How about this: instead of choosing colors to reflect “passion” and “toughness,” how about a team that plays every game with passion and toughness? How about representing the poor, long-suffering fans of Cleveland with wins and playoff appearances, rather than a stupid brown facemask? It’s probably a good thing that the facemask is brown, because the Browns organization should shove it, and all other marketing gimmicks and silly cartoon dogs, where the sun don’t shine until they start playing like an honest-to-God professional football team rather than a long-running national punch line.
Doesn’t anyone in the Browns organization realize that this announcement make this sorry franchise look like it is paying more attention to color swatches than fielding a decent team? Since we apparently can’t put together a winning team, I guess we’ll have to hope that the Browns’ subtle color judgments will earn an interior decorating award or mascot branding award.
Boy, the Browns have really lost their way, haven’t they? It’s humiliating.
On Friday we’ll be going to another performance of the Columbus Symphony. Part of the Symphony’s American Roots Festival series, the performance will mix familiar pieces — such as George Gershwin’s Rhapsody in Blue and an overture by Antonin Dvorak — with some works that are totally unknown to me, including George Antheil’s Jazz Symphony and Kurt Weill’s Little Threepenny Music.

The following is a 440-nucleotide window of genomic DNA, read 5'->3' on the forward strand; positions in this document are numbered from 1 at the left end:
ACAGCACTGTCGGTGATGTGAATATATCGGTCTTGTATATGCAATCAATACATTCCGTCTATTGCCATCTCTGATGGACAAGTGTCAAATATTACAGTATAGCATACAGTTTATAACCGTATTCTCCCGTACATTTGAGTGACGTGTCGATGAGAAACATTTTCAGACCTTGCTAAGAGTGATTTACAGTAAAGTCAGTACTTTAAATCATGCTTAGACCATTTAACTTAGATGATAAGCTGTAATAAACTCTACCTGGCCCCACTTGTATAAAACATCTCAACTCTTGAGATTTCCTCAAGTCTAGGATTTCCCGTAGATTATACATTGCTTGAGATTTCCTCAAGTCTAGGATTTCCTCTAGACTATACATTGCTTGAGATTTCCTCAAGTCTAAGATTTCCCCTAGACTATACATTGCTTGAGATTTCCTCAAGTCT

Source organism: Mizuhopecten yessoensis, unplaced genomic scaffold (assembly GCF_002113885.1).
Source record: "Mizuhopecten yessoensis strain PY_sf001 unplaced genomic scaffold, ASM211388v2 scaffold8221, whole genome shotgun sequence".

I’m always game to listen to a new musical composition, but I approach such performances with a mix of anticipation and apprehension. I love classical music and enjoy just about everything from the baroque era forward — until we get to the “modern” classical music of the mid-20th century. Atonal and jarring, discordant and squawking, the modern compositions are just not pleasant to hear in my view and suffer by comparison to the richly melodic and beautiful compositions of the masters. It’s as if the classical music world hit the wall around 1950 or so.
Some people suggest that those of us who don’t like the modern stuff simply aren’t sufficiently refined and sophisticated in our musical tastes. Their arguments remind me of the scene in Defending Your Life where Albert Brooks and his after-life guide are eating a meal. Albert’s steak looks very tasty, while the guide’s plate is filled with what looks like elephant droppings. When Albert asks about the difference, the guide explains that because Albert only uses a tiny fraction of his brain, much less than is used by the guide, he can’t possibly appreciate the exquisite and nuanced flavors in the plate of crap.
So perhaps my brainpower isn’t adequate to the task of enjoying modern symphonic music — or maybe I just like steak. I’ll be interested to listen to what Friday brings.